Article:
The International Monetary Fund says Zambia’s legal framework for Public Finance Management is fragmented and outdated, according to its latest country report for Zambia.
The IMF says the laws fall short of capturing both recently introduced reforms and internationally accepted practices.
It says the government has prioritized a revision of the existing legal framework for Public Finance Management and national development planning.
This revision will permit a range of important Public Finance Management reforms that were ongoing or planned to be incorporated within the legal framework.
‘These reforms include medium-term planning and budgeting, a performance oriented approach to budget management, the introduction of comprehensive commitment controls, adoption of international accounting and reporting standards (International Public Sector Accounting Standards (IPSAS) and Government Finance Statistics Manual (GFSM) 2001), implementation of a treasury single account (TSA), and recognition of electronic transaction processing arrangements,’ it says.
An updated legal framework would permit other important improvements in current practices to be incorporated.
“These amendments include extending the coverage of the law from the budgetary central government to general government and financial oversight of the wider public sector, harmonizing definitions and terminology, provisions on the management and monitoring of fiscal risks, and the approval for borrowing and guarantees issued by the government.”
It added, “Clarification of the roles of the MoF and the BoZ on cash and debt management, clear rules and procedural arrangements for supplementary budgets, excess expenditure, and the end-year carry-over of unspent appropriations and broadening the sanctions regime for breaches of financial regulations to the controlling offices of organizations as well as individuals.”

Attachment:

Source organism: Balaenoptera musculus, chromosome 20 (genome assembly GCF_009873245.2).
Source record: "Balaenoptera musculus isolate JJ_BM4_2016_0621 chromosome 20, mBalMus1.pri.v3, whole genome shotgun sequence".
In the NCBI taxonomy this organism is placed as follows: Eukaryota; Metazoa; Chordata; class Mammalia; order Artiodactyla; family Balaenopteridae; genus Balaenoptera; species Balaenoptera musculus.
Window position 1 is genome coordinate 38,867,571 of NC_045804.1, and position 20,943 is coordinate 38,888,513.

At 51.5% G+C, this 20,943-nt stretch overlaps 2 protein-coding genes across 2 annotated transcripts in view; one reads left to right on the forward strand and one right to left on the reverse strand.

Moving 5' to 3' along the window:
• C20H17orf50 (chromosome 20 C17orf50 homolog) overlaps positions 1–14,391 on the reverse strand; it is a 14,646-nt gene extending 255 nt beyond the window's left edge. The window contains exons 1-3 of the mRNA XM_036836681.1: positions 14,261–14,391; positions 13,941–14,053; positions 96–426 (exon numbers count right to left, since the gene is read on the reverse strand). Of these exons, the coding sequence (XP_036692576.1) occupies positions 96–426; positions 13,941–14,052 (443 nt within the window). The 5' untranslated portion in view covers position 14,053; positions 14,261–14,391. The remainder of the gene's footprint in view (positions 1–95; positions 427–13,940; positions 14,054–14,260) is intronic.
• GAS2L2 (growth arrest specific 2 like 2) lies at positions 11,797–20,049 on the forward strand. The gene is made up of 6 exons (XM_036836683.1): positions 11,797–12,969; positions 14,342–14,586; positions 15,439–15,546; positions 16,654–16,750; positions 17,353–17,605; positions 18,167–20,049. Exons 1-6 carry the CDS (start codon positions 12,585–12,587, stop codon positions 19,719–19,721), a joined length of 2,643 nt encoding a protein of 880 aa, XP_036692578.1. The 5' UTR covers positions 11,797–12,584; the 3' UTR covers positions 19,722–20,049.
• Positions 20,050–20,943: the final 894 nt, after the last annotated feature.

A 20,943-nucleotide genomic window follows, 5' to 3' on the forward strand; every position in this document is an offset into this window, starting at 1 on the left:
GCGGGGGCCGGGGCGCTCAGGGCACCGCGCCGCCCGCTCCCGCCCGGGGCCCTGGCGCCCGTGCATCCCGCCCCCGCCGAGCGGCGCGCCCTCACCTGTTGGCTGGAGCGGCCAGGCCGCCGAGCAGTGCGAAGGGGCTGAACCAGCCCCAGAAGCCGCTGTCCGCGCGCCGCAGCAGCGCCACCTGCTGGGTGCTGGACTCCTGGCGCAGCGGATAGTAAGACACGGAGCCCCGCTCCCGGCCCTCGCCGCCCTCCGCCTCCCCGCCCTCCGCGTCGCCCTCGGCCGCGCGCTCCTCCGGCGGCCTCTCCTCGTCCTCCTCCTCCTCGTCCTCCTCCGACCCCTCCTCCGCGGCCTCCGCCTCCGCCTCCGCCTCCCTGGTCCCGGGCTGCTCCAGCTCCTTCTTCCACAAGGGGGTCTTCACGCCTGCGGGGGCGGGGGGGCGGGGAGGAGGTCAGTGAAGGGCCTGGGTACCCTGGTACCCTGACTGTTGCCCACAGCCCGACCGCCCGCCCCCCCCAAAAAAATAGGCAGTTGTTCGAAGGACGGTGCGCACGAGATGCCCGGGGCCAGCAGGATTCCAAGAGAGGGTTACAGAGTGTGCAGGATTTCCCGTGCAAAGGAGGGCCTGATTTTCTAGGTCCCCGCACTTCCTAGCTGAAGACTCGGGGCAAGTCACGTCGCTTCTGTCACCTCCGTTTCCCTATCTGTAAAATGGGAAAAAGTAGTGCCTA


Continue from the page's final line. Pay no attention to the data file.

A revision of the legal framework would facilitate the strengthening of existing institutions, in particular the powers of the National Assembly to scrutinize the government’s medium-term fiscal and budget strategy and to oversee the execution of the budget, and the independence of the Auditor General (AG).
The IMF also suggests that consideration could be given to elevating the position of the Accountant General to permanent secretary level, in line with several other African countries.
The Fund also notes that revisions to the Public Finance Management legal framework will need to be harmonized with the new Constitution, a draft of which was finalized in 2014.
It says the reform will require the establishment of legal provisions for enhancing intergovernmental fiscal relations, including central government’s oversight of local government fiscal operations as well as harmonization of the Local Government Act (LGA) with the Public Finance Act (PFA).
The IMF also notes that the Zambian Government is currently proposing a two-track approach to revising the Public Finance Management legislation.
“The first track comprises a Planning and Budgeting Bill (PBB) that has already been drafted and should be submitted to the Cabinet and National Assembly in summer 2015. The PBB covers broadly the preparation of the national development plan (NDP) and the budget. The second track would comprise the preparation, in longer time, of the revised PFA and other specific PFM-related laws, including on debt management, state-owned enterprises (SOE), and local government finance.”
The IMF said it has reservations about the government’s two-track approach as there are risks that the two laws will not be comprehensive, and will lack consistency and comparability.
“A preferred approach would be to prepare a single integrated PFM law—a new Public Finance Management Act (PFMA)—taking elements from the PFA 2004 and the draft PBB, and consolidating and updating them.”
It said many other African countries (such as Kenya, Liberia, Mauritius, Rwanda, Seychelles, Swaziland, and Uganda) have followed a similar path in updating their legal framework for budgeting and public finance